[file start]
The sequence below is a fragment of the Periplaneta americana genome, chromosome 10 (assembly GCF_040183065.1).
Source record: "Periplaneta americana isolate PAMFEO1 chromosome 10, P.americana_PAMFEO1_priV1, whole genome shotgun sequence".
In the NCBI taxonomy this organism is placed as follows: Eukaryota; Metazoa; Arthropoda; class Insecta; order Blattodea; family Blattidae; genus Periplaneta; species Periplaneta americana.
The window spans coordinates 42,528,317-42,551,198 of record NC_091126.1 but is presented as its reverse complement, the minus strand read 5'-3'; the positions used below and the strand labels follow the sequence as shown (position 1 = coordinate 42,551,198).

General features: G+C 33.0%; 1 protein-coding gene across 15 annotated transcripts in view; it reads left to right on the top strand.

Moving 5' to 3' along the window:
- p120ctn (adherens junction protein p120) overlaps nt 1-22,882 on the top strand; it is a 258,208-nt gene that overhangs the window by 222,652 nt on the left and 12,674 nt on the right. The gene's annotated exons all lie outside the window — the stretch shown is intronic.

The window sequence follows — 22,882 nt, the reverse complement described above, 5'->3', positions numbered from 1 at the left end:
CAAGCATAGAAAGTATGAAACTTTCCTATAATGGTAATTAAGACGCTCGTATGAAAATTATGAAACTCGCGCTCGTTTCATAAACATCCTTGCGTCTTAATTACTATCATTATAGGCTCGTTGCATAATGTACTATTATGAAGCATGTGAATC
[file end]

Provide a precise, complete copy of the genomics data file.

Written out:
The sequence below is a fragment of the Periplaneta americana genome, chromosome 10 (assembly GCF_040183065.1).
Source record: "Periplaneta americana isolate PAMFEO1 chromosome 10, P.americana_PAMFEO1_priV1, whole genome shotgun sequence".
In the NCBI taxonomy this organism is placed as follows: Eukaryota; Metazoa; Arthropoda; class Insecta; order Blattodea; family Blattidae; genus Periplaneta; species Periplaneta americana.
The window spans coordinates 42,528,317-42,551,198 of record NC_091126.1 but is presented as its reverse complement, the minus strand read 5'-3'; the positions used below and the strand labels follow the sequence as shown (position 1 = coordinate 42,551,198).

General features: G+C 33.0%; 1 protein-coding gene across 15 annotated transcripts in view; it reads left to right on the top strand.

Moving 5' to 3' along the window:
- p120ctn (adherens junction protein p120) overlaps nt 1-22,882 on the top strand; it is a 258,208-nt gene that overhangs the window by 222,652 nt on the left and 12,674 nt on the right. The gene's annotated exons all lie outside the window — the stretch shown is intronic.

The window sequence follows — 22,882 nt, the reverse complement described above, 5'->3', positions numbered from 1 at the left end:
CAAGCATAGAAAGTATGAAACTTTCCTATAATGGTAATTAAGACGCTCGTATGAAAATTATGAAACTCGCGCTCGTTTCATAAACATCCTTGCGTCTTAATTACTATCATTATAGGCTCGTTGCATAATGTACTATTATGAAGCATGTGAATC